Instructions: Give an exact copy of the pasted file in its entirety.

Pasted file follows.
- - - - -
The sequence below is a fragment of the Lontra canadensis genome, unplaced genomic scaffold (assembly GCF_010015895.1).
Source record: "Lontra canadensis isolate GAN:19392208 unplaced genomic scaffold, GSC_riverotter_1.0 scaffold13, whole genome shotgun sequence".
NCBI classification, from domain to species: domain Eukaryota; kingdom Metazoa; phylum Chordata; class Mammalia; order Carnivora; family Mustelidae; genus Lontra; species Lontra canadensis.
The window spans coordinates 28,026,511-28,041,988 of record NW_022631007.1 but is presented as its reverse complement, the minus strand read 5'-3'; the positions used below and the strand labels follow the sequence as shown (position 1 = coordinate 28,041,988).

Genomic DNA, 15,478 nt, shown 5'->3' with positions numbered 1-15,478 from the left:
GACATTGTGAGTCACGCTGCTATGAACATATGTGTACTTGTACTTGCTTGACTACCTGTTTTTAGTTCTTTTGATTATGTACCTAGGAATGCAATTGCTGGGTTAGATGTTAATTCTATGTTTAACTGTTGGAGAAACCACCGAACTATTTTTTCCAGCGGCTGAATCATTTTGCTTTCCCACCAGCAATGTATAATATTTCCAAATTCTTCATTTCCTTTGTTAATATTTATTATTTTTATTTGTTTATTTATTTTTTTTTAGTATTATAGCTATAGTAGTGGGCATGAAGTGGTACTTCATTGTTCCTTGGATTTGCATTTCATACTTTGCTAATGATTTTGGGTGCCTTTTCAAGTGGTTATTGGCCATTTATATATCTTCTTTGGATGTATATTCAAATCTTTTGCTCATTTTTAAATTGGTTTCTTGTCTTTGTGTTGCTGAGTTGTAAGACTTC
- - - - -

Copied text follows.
The sequence below is a fragment of the Lontra canadensis genome, unplaced genomic scaffold (assembly GCF_010015895.1).
Source record: "Lontra canadensis isolate GAN:19392208 unplaced genomic scaffold, GSC_riverotter_1.0 scaffold13, whole genome shotgun sequence".
NCBI classification, from domain to species: domain Eukaryota; kingdom Metazoa; phylum Chordata; class Mammalia; order Carnivora; family Mustelidae; genus Lontra; species Lontra canadensis.
The window spans coordinates 28,026,511-28,041,988 of record NW_022631007.1 but is presented as its reverse complement, the minus strand read 5'-3'; the positions used below and the strand labels follow the sequence as shown (position 1 = coordinate 28,041,988).

Genomic DNA, 15,478 nt, shown 5'->3' with positions numbered 1-15,478 from the left:
GACATTGTGAGTCACGCTGCTATGAACATATGTGTACTTGTACTTGCTTGACTACCTGTTTTTAGTTCTTTTGATTATGTACCTAGGAATGCAATTGCTGGGTTAGATGTTAATTCTATGTTTAACTGTTGGAGAAACCACCGAACTATTTTTTCCAGCGGCTGAATCATTTTGCTTTCCCACCAGCAATGTATAATATTTCCAAATTCTTCATTTCCTTTGTTAATATTTATTATTTTTATTTGTTTATTTATTTTTTTTTAGTATTATAGCTATAGTAGTGGGCATGAAGTGGTACTTCATTGTTCCTTGGATTTGCATTTCATACTTTGCTAATGATTTTGGGTGCCTTTTCAAGTGGTTATTGGCCATTTATATATCTTCTTTGGATGTATATTCAAATCTTTTGCTCATTTTTAAATTGGTTTCTTGTCTTTGTGTTGCTGAGTTGTAAGACTTC